Afrofuturistic Judging

afro-judging

Over the past week, I’ve been reading I’m Judging You: The Do Better Manual by Luvvie Ajayi and Afrofuturism: The World of Black Sci-Fi and Fantasy Culture by Ytasha L. Womack.

I’ve been a fan of Luvvie’s blog, awesomelyluvvie.com, for a while; she’s a fun, witty writer. Even when she’s tackling hard and potentially draining subjects like racism, sexism, homophobia etc – she releases some tension with a zinger or two. The essays cover everything from hygiene to culture to social media etiquette and beyond.

The chapters on social media and internet fame should be required reading for teens/young adults before they are given free reign to interface with the internet. They would probably discard these words of wisdom at first–because, no matter how many signs, some people don’t know the stove is hot before getting burned–but it would be nice to have it to come back to after a troll is gloating and gleeful about their trauma.

Ytasha L. Womack’s Afrofuturism is a great introduction to the subject. It’s written for a general audience and covers the history and development  of Afrofuturism in the US. It explores the concept through art/music/literature and cultural thought. This book isn’t an end–it’s a beginning. With every chapter, I’m jotting down notes about artists/thinkers/past conferences etc that I need to learn more about.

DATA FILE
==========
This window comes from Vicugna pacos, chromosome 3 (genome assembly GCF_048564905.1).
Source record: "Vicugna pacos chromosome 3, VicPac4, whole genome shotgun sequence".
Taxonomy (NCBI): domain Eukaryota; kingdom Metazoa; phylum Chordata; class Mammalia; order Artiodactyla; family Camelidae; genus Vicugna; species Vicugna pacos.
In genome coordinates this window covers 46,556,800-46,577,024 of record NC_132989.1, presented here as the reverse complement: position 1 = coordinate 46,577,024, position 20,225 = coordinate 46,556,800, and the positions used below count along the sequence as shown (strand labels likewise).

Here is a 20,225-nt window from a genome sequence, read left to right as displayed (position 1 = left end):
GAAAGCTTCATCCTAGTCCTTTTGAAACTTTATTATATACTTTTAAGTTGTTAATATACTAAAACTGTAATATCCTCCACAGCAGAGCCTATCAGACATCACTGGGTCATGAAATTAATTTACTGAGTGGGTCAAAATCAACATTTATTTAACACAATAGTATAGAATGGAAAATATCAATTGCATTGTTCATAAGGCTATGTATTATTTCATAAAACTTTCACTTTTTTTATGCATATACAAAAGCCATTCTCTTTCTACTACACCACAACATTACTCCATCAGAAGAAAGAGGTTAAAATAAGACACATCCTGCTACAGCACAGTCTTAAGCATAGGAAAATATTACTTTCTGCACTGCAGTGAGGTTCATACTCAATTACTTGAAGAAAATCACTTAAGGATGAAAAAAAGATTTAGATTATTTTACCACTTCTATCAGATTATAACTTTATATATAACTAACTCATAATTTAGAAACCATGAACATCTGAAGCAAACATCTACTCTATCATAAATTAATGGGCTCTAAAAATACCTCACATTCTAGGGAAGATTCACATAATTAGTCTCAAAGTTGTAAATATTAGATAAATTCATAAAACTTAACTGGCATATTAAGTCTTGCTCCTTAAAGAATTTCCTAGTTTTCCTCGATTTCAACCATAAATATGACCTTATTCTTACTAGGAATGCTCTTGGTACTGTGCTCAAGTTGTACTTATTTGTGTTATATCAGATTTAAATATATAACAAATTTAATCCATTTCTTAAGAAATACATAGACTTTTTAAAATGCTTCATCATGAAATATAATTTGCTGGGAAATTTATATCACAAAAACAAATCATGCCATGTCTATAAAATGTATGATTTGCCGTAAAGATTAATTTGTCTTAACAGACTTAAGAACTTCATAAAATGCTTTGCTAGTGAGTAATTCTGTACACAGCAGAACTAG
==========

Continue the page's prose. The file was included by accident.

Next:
It also introduces ideas and questions that I’m still turning over in my mind. For example, the challenge of creating and envisioning a future in a world/society that wants desperately to erase your (and it’s own) past…

Both books highly recommended.

About Tawanna

Sometimes writer, most times editor. Lover of mysteries and 70s/80s horror movies. Author of The Next Girl

Posted on October 1, 2016, in Books & Writing, Brain Burp and tagged , . Bookmark the permalink. Leave a comment.

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